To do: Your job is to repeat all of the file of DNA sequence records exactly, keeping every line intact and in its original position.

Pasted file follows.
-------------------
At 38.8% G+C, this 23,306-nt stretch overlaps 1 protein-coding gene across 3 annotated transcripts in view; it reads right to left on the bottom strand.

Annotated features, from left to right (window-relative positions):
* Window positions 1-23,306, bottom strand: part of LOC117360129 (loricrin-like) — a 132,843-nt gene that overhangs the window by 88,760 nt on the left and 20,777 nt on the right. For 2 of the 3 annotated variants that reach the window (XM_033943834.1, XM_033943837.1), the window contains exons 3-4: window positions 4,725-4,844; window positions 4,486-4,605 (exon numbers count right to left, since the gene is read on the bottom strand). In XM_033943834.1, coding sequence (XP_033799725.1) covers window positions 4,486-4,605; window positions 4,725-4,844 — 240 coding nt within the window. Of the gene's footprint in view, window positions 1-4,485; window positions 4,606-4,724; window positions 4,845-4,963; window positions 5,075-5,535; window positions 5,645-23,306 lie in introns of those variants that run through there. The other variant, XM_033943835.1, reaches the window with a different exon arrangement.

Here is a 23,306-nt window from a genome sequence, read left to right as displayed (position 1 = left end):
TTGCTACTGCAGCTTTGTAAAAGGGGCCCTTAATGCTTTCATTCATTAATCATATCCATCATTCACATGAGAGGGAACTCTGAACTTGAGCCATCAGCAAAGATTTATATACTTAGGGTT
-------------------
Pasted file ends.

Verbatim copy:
At 38.8% G+C, this 23,306-nt stretch overlaps 1 protein-coding gene across 3 annotated transcripts in view; it reads right to left on the bottom strand.

Annotated features, from left to right (window-relative positions):
* Window positions 1-23,306, bottom strand: part of LOC117360129 (loricrin-like) — a 132,843-nt gene that overhangs the window by 88,760 nt on the left and 20,777 nt on the right. For 2 of the 3 annotated variants that reach the window (XM_033943834.1, XM_033943837.1), the window contains exons 3-4: window positions 4,725-4,844; window positions 4,486-4,605 (exon numbers count right to left, since the gene is read on the bottom strand). In XM_033943834.1, coding sequence (XP_033799725.1) covers window positions 4,486-4,605; window positions 4,725-4,844 — 240 coding nt within the window. Of the gene's footprint in view, window positions 1-4,485; window positions 4,606-4,724; window positions 4,845-4,963; window positions 5,075-5,535; window positions 5,645-23,306 lie in introns of those variants that run through there. The other variant, XM_033943835.1, reaches the window with a different exon arrangement.

Here is a 23,306-nt window from a genome sequence, read left to right as displayed (position 1 = left end):
TTGCTACTGCAGCTTTGTAAAAGGGGCCCTTAATGCTTTCATTCATTAATCATATCCATCATTCACATGAGAGGGAACTCTGAACTTGAGCCATCAGCAAAGATTTATATACTTAGGGTT